Last week I had lunch with The Hare. The lack of respect and amount of general rudeness I witnessed from some of her classmates was overwhelming. They were flippant in their responses when asked questions, talked back to the lunch ladies, purposely left garbage on the tables, and even refused to move out of the way when I was trying to get through the door. When lunch was over, I stopped the lunch lady and said, “Thank you for all of your hard work. Trust me, it does not go unnoticed.”
She put down her rag and gave me a huge smile.
“Thank you for that support but most of all, thank you for parenting such a well-behaved and respectful little girl,” she said.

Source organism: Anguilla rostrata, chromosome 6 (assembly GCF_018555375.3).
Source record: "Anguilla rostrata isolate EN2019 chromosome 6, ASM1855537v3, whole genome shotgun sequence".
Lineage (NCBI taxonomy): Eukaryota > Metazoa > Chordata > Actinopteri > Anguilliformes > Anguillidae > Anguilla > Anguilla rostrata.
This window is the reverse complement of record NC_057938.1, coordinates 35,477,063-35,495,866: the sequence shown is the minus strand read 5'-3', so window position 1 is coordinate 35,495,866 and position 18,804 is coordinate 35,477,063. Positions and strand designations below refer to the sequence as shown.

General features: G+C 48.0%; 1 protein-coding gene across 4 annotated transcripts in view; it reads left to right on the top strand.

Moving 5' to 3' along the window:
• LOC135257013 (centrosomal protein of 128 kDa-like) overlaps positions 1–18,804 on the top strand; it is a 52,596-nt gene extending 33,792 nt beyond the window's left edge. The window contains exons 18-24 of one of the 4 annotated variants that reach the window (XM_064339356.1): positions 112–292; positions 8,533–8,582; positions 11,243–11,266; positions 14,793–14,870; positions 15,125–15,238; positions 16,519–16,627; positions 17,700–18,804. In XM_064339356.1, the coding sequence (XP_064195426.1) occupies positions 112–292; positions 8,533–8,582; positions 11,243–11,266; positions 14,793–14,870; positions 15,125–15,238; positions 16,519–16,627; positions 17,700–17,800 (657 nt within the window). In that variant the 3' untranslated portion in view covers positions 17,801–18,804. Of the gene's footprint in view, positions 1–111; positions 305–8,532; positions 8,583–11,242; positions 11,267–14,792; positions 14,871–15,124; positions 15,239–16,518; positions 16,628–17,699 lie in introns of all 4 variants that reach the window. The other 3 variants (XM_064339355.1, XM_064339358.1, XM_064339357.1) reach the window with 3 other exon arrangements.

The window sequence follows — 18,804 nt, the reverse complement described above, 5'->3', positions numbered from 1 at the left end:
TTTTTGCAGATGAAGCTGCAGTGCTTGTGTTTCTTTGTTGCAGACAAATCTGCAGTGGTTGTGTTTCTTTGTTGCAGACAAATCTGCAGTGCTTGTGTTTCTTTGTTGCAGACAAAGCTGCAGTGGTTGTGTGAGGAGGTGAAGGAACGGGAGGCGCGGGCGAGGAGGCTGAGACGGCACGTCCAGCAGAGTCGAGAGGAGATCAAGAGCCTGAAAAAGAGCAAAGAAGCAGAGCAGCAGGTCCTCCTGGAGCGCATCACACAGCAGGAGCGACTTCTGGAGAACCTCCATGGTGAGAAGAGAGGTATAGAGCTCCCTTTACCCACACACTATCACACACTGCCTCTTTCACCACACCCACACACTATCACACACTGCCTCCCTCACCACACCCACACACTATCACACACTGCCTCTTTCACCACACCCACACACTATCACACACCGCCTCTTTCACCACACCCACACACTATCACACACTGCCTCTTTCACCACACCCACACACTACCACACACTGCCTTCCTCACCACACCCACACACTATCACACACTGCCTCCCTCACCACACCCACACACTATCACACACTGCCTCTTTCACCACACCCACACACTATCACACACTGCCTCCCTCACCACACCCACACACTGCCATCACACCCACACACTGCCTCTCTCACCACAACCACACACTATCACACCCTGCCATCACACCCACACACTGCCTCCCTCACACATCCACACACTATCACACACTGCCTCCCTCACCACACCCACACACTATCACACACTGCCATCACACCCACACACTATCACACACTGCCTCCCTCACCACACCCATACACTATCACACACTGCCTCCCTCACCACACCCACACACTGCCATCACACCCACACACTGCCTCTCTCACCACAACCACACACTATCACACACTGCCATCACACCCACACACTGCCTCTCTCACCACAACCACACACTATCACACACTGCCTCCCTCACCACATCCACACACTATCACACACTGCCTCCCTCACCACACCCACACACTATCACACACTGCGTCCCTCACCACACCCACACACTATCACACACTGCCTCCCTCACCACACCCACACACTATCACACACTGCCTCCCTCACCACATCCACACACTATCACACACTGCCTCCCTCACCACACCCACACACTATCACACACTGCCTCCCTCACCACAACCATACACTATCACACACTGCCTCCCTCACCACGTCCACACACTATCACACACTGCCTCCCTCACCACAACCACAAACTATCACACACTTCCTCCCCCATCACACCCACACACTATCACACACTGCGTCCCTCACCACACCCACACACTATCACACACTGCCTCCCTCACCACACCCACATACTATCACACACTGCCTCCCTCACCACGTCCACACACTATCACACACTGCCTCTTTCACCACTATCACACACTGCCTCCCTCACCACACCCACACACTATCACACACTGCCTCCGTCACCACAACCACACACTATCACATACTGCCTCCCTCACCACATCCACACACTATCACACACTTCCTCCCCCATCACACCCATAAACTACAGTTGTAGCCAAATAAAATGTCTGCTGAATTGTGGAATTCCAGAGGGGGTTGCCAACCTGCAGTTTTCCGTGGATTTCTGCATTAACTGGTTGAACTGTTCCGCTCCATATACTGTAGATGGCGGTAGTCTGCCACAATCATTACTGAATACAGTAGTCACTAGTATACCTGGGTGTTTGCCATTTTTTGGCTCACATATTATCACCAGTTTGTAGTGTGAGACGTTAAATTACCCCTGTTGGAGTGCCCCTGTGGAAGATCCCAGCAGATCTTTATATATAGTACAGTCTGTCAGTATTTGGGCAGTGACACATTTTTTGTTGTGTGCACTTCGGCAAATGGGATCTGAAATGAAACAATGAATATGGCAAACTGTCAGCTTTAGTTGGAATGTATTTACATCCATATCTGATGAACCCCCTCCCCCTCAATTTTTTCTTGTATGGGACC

She then told me she is just as surprised and disappointed at how rude much of “this” generation has become. She has worked for our school nearly twenty years, and can definitely see a difference in the overall attitude of my daughter’s generation. She blames it on the type of shows showing on TV and the movies they are seeing. She suspects video games and internet have also molded their behavior. There seems to be a real lack of respect for authority and desire to help others. It’s all about self-gratification and gaining possessions.
I can’t argue against the fact that certain media has negatively impacted our youth, but I’m not for censorship. I still believe in freedom of speech and creativity because the minute I start fighting against these things, there is a good chance that the things that I value could be squashed because someone else thinks they negatively impact our future generations. We won’t ever all agree on what is appropriate or not appropriate in regards to religion, politics, the arts or media. It is all very subjective.